Several times I have had the pleasure of being the Master of Ceremonies for a Beauty Pageant. Each time was a pleasure for many obvious reasons and some not so obvious ones, that is, not obvious to me. At this point in my life I find myself older than all the participants in these kinds of events, and in many cases, much wiser. In this particular case, this particular pageant, this certainly was true and the young ladies seemed to be attracted to me, again, perhaps for obvious reasons, but it is a not so obvious reason that brings me to write this blog post.
As some of you know, I have a lot of fun at every job that I do, but I take each job very seriously, this job was no exception, or rather it was because I took it extra seriously. The way I looked at it, I got to spend three or four days with some very beautiful, but very young women, who were not only emotionally tied to “winning,” the winning was tied to their “beauty,” self-esteem, etc. For many of them, this may have been the first time away from the town they had grown up in, or their family and friends. And for all of them, they were going to JUDGED, on how they look, walk, talk, their body, their hair…, you name it.
So much is going on in each contestant’s psyche, that to me, I took this as a great responsibility. I also originally agreed to do this because of the lady that was putting on the event. Her heart was in the right place. In her eyes, she saw this as an opportunity for some of the young ladies to step out of their fears, to see a world outside the one they grew up in, and for one or two to win trips to beautiful places and scholarships etc., that they might not have opportunity to have otherwise.
I had great respect for this lady and how she treated/Mothered each of the young lady contestants and how she too, took her job very seriously. I was lucky to work with her and follow her lead, since it was with her that I did my first pageant.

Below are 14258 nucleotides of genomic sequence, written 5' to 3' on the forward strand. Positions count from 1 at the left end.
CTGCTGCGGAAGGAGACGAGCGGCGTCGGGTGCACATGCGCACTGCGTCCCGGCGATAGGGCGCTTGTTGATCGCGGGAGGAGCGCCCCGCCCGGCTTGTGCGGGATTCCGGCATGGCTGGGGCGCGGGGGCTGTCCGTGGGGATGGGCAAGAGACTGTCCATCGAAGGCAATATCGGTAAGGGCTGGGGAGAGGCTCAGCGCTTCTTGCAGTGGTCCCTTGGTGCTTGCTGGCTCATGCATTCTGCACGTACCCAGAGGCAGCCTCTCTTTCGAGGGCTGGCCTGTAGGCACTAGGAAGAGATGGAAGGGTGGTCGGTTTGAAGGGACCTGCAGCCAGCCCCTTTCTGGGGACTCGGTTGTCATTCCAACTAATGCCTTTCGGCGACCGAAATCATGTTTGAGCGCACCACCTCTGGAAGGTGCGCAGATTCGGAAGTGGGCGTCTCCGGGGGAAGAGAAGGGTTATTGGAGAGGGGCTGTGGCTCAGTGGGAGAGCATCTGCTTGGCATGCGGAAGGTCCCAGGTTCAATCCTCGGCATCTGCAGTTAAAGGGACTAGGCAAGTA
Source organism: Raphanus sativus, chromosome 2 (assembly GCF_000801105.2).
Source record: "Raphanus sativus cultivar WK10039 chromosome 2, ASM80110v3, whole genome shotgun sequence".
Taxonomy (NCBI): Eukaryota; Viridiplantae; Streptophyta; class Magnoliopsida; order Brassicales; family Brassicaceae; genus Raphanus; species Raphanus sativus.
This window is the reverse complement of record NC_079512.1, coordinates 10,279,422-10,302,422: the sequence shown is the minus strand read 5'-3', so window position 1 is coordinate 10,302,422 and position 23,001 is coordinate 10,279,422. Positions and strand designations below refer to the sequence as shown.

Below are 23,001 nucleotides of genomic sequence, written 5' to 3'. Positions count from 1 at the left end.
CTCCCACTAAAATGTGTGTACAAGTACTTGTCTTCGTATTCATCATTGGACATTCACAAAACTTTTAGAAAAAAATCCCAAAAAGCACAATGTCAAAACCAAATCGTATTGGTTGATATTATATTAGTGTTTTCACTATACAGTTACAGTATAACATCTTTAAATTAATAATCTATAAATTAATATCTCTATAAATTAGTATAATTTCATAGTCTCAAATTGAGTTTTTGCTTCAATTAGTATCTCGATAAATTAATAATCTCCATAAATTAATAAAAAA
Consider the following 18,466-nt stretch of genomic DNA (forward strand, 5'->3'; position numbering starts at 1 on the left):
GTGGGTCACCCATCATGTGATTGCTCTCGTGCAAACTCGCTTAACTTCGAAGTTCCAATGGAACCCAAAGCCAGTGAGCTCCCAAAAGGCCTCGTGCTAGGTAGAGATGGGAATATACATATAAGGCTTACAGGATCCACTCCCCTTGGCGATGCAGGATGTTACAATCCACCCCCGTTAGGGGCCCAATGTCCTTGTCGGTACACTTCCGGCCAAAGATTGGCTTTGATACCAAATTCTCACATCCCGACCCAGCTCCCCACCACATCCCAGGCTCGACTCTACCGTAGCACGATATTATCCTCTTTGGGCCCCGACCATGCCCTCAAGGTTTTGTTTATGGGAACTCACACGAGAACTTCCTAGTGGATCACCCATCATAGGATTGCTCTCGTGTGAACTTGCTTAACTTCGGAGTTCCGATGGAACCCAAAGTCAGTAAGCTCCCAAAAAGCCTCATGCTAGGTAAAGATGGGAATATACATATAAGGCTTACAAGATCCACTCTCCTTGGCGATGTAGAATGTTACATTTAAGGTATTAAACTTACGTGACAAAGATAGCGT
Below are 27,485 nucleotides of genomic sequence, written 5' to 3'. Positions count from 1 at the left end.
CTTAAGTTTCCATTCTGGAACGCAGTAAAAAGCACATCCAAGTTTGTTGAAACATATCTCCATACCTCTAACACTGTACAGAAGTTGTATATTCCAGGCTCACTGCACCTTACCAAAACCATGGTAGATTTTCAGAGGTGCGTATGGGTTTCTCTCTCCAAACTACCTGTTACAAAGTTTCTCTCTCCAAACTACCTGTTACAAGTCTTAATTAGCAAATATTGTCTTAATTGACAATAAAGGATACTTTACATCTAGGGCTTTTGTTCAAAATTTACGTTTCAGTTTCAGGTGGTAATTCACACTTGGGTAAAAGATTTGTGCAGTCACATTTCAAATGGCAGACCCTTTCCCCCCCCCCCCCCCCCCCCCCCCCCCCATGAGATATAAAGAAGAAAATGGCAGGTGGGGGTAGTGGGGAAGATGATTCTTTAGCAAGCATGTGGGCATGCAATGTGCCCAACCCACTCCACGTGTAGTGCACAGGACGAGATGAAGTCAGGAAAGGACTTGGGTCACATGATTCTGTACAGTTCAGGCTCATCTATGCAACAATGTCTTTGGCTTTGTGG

Unfortunately, for the sanity and the fun and the experience of all of us, not everyone on the governing board of this pageant was like this lady, or myself. This particular pageant was not a local pageant, it was an International one, that had governing boards in other Countries, and on the judging committee was a man who was responsible for traveling the world, making sure that certain things were done and judged according to the “rules.”
This man was in the perfect position for him, because he had an ego that needed to be in control and to control others. Unfortunately, what he was “controlling,” besides the fates of the winners, he was controlling how every move, and I mean literal move, the contestants made. I can understand that how a contestant acts and moves can have a big effect on whether they win or loose the pageant, but this man took it far beyond my comfort zone, to the point where I risked being asked to leave because of what I did.
What I did. The more I watched this man “coach” the contestants, the more I felt the contestants being demoralized, degraded, and objectified. Not knowing this man and having been new to pageants, at least from this perspective, I was trying to give the benefit of the doubt at every turn, but when I noticed the young ladies crying and arguing and depressed, I decided I had to find a way to step in.
Individually, I had spoken to many of the young ladies who would come up to me for support, a hug or advice, but I felt intuitively that this had to be addressed in the group. I was feeling that, besides the winning and the “loosing,” this was an opportunity for the ladies, to grow within and with each other, to make friends, to have an experience and to have fun. There was lots of work to be done, steps to learn, moves, dances, ways to stand, posing, etc., but there was no reason that it had to be hard and better yet, that it couldn’t be fun and a growing experience.
On the second to the last rehearsal before the big show, this man had thrown out some harsh words at the young ladies while on stage as a group, and then addressed himself directly to one of the young ladies, singled her out and continued about her, and then took her aside and continued some more.